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Art Center × OtherPlane: A Business Reinvention
 

Art Center × OtherPlane: A Business Reinvention

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How might Art Center College of Design grow their business out of the threat of opportunity? ...

How might Art Center College of Design grow their business out of the threat of opportunity?

There is infinite business opportunity in the creative process, more so than design deliverables. Art Center could expand its market space by empowering everyone to use design thinking for innovation.

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    Art Center × OtherPlane: A Business Reinvention Art Center × OtherPlane: A Business Reinvention Presentation Transcript

    • ART CENTER COLLEGE OF DESIGNI-CHUN JEAN CHUANG ART CENTER COLLEGE OF DESIGN A STRATEGIC RECOMMENDATION ON INFLUENCING CHANGE
    • ART CENTER COLLEGE OF DESIGNABOUT ART CENTER 2 Art Center College of Design (ACCD, or ‘Art Center’) is a private art college located in Pasadena, California. It has continuously been cited as one of the best design schools in the world, as well has being able to boast for having the top Industrial Design program in the nation. Art Center has traditionally built itself as a vocational school, maintaining a strong “real- world” focus; its programs emphasize craftsmanship, technique, professionalism, and rely slightly less on theory. During the past decade, Art Center has developed programs and projects that focus on design’s potential for positive social change, under the initiative Design Matters. Year founded 1930 Affiliation Private, nonprofit institution Applications accepted Spring, Summer and Fall for most majors Terms (semesters) Three 15-week terms per year Fall 2011 Undergraduate enrollment 1,650 (53% men, 47% women) Fall 2011 Graduate enrollment 192 (63% men, 37% women) Costs Yearly Tuition: $33,544 (2 semesters, 2011-2012) Annual Operating Budget:  $70.3 million (FY 2012) $50.4 million endowment (as of 6/30/11, FY 2011) Alumni (FY 2011) Job Placement Rates for One-Year-Out Graduates: 91% employed (53% response rate) Job Placement Rates for Five-Year-Out Graduates: 90% employed (45% response rate) 2011 Undergraduate enrollment by program Advertising: 77 Entertainment Design: 98 Environmental Design: 83 Film: 85 Fine Art: 83 Graphic Design: 259 Illustration: 474 Photography and Imaging: 154 Product Design: 136 Transportation Design: 192 Students who complete degrees within six years 70% Average job-placement rate one year after graduation 91%* *Based on alumni-survey responses of 53%. 2011 Graduate enrollment by program Art: 34 Broadcast Cinema: 64 Industrial Design: 46 Media Design: 44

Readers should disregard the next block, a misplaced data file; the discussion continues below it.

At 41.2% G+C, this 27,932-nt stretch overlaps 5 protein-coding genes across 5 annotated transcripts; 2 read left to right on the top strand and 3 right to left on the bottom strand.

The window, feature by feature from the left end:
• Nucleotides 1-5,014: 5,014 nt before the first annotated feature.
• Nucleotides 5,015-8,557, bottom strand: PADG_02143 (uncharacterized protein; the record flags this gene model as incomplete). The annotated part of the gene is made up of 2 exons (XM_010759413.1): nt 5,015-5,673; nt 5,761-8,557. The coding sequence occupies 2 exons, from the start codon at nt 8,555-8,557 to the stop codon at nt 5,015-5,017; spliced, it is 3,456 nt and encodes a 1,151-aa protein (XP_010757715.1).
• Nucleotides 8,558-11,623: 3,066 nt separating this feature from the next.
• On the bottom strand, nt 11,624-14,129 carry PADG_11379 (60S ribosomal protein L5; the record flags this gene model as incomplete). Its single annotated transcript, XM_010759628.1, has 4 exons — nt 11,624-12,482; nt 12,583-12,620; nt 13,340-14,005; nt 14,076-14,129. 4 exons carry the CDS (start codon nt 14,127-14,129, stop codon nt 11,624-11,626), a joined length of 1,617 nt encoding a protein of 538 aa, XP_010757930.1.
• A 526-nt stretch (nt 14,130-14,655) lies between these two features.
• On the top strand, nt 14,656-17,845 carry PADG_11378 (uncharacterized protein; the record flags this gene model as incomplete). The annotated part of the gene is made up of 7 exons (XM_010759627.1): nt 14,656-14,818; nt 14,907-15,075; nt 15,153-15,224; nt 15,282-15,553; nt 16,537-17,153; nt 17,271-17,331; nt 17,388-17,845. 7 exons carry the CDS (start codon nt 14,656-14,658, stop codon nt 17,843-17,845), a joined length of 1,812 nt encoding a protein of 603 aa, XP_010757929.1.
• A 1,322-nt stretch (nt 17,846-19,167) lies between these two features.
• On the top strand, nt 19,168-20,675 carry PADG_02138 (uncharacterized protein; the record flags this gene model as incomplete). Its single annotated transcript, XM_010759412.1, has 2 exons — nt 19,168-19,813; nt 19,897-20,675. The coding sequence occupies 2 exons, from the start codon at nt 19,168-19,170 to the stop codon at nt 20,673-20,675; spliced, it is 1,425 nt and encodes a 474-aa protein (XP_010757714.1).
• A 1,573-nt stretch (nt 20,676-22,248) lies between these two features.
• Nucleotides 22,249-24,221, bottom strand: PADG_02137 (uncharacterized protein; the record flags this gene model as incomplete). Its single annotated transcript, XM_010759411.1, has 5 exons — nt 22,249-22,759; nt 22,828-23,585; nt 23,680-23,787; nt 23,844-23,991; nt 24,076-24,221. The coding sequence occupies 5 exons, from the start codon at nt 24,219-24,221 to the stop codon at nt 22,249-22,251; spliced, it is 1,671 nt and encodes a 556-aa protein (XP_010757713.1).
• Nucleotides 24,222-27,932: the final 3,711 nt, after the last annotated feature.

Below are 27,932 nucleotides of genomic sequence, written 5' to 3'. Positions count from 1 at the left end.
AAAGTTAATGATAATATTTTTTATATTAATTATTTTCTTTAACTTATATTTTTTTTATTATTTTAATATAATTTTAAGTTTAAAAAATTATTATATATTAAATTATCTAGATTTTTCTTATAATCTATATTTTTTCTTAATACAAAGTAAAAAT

• ART CENTER COLLEGE OF DESIGNCURRENT BELIEFS & LOGIC 3 OS1 THINKING Business HARMFUL BELIEF • Art Center believes they are in the business of teaching design skills and exporting graduates to businesses and organizations. Offer: Product or service HARMFUL BELIEF • ACCD’s industry network and content is unique and advantageous to ACCD • Businesses need employees who fill roles written in job descriptions LOGIC • Create a curriculum, hire industry teachers, cover all the hard skills in job descriptions, produce students who fit job descriptions for entry to mid-level positions • “Companies find solutions, great interns, and future employees at ACCD” “Rigorous, transdisciplinary curriculum” “Strong ties to industry, commitment to socially responsible design” “Faculty of professionals” – for their knowledge and professional connections “Specialised courses” – declaring majors before admissions and having 30 credits to explore and perfect skills Aim: High Market Share in Silo Industry (product or service category) HARMFUL BELIEF • ACCD’s beautiful and rigorous design legacy, manifested in students’ concepts and skills, will be the factor that continue to attract and retain future applicants LOGIC • Separate disciplines of design, separate degree levels, students graduate into separate roles • Academic credits are considered separate, and the knowledge learned here are often disconnected from design learning; students often end up thinking that they are bolt-ons to their education and not required • Must finish degree with ACCD and design courses from their instructors; students can take academic credits elsewhere but ACCD decides whether to transfer those credits Horizon: Short-term profit HARMFUL BELIEF • Both businesses and graduates can get the first end product and upskill themselves as technologies and economies change • Businesses should train employees to become strategic and graduates only need to be trained in aesthetic/functional design for project based products and services LOGIC • Many students are accepted first year, with a 77% retention rate into later terms. Overall graduation rate is 54%. This means many students get accepted into Art Center having wasted $17,000 per term of tuition, not knowing that this is not where their talent and interests lies. It is unethical to accept students only based on portfolio, optional interviews, and essays.